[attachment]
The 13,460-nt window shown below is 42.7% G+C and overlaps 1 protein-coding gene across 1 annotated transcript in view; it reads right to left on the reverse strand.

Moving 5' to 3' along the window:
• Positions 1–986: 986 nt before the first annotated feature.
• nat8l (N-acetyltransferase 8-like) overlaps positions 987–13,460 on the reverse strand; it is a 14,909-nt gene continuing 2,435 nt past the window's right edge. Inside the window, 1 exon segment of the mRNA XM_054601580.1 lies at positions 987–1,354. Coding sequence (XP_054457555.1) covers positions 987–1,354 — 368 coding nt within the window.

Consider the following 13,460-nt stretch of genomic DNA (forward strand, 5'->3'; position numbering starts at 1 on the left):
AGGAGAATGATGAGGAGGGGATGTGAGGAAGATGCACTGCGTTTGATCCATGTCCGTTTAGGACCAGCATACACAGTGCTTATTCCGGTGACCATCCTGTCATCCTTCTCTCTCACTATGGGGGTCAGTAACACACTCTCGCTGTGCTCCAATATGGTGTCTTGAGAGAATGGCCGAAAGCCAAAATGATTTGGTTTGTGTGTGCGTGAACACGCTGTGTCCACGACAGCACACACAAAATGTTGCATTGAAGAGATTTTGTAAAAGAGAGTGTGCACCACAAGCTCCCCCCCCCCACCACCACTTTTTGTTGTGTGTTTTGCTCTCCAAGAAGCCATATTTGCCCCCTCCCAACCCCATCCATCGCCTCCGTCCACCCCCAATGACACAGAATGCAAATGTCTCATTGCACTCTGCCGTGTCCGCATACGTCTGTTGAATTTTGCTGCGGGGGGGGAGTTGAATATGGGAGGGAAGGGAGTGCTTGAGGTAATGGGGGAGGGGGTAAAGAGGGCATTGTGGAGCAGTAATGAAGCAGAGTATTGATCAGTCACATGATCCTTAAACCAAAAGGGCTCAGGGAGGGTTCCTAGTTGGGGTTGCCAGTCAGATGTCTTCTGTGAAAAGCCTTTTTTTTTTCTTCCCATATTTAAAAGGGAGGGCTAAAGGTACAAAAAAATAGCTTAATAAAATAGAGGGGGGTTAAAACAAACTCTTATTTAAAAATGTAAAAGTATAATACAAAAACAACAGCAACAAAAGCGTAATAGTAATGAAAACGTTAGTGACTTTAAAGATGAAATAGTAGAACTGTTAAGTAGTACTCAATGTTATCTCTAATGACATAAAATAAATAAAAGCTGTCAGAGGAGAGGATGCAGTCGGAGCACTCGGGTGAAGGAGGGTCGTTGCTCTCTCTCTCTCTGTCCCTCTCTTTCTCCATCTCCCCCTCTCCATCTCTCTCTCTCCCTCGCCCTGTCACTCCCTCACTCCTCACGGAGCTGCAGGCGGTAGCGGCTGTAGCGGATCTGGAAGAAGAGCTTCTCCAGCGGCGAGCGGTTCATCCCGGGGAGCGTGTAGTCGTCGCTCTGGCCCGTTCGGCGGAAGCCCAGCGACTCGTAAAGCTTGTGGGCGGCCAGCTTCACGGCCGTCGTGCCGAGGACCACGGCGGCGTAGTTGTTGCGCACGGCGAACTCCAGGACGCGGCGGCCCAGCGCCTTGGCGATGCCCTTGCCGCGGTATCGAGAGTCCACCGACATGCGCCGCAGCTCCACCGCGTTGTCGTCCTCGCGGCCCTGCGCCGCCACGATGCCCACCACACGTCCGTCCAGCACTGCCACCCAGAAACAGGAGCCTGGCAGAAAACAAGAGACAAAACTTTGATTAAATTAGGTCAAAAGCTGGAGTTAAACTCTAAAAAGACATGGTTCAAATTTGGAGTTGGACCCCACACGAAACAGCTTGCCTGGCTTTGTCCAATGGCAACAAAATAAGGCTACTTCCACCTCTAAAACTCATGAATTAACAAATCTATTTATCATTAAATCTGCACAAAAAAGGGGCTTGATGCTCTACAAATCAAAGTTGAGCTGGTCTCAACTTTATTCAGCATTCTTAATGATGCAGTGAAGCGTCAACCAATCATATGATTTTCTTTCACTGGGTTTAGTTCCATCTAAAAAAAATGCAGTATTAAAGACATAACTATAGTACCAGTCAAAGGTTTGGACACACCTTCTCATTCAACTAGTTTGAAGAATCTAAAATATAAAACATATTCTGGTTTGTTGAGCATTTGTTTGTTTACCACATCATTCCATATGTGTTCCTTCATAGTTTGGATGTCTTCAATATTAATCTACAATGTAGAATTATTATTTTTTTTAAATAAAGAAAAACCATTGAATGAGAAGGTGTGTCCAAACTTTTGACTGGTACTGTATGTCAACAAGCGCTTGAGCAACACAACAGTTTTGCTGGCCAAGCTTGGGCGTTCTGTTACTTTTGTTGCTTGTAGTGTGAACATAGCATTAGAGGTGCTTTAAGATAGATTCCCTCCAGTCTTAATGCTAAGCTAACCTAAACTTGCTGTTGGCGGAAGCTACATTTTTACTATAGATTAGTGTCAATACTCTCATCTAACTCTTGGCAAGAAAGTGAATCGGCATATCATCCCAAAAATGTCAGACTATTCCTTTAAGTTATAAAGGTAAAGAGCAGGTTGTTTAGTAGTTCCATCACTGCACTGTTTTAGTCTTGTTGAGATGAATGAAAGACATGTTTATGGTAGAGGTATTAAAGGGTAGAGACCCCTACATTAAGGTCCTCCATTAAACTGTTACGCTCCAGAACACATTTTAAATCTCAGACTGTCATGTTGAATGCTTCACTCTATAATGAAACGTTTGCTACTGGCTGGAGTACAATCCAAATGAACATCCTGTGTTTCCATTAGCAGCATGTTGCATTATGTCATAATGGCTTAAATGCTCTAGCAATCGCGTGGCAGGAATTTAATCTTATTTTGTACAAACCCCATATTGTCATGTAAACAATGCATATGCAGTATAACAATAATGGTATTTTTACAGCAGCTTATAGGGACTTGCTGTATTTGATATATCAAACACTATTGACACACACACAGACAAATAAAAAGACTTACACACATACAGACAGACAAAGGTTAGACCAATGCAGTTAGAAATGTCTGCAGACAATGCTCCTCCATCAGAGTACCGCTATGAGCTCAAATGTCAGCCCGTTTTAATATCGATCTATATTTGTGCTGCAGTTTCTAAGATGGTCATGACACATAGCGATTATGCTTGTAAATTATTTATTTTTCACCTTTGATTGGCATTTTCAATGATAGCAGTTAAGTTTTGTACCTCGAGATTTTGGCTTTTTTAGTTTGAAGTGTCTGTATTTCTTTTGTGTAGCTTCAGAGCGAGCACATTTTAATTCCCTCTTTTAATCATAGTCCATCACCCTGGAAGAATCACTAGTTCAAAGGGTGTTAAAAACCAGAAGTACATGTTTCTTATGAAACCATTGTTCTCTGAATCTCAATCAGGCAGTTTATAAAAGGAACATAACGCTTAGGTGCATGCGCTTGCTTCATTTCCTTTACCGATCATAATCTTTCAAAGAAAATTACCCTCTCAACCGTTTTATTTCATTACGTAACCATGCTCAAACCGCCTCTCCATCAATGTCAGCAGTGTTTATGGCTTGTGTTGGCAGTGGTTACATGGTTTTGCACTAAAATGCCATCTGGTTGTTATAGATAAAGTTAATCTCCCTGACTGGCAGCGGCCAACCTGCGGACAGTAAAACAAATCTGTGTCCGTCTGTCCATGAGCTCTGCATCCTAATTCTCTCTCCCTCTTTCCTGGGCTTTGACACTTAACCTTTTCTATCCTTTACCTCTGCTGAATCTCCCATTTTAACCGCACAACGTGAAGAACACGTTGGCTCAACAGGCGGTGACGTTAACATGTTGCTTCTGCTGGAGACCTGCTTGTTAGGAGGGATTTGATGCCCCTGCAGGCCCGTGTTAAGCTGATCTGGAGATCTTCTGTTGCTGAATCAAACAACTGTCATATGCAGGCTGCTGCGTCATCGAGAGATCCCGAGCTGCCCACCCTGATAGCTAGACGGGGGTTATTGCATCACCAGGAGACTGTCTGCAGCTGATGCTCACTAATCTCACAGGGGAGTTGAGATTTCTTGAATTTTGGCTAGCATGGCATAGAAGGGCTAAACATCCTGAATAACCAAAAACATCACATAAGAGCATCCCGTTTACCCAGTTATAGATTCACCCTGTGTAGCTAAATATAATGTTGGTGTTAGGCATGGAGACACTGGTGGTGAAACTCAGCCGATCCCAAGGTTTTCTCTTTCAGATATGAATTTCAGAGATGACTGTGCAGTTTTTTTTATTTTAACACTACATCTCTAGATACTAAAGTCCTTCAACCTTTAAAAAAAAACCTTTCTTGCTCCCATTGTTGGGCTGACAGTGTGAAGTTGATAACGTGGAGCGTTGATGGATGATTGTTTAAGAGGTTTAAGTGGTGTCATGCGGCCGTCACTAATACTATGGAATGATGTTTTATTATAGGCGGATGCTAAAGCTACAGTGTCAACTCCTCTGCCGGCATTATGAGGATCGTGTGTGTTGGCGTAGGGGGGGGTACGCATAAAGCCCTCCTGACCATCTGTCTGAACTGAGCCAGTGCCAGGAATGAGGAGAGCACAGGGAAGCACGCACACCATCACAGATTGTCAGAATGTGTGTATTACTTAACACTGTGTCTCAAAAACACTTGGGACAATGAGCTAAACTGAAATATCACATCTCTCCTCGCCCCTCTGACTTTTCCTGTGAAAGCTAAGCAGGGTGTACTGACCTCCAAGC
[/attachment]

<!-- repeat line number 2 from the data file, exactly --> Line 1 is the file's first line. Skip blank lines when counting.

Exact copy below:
Moving 5' to 3' along the window: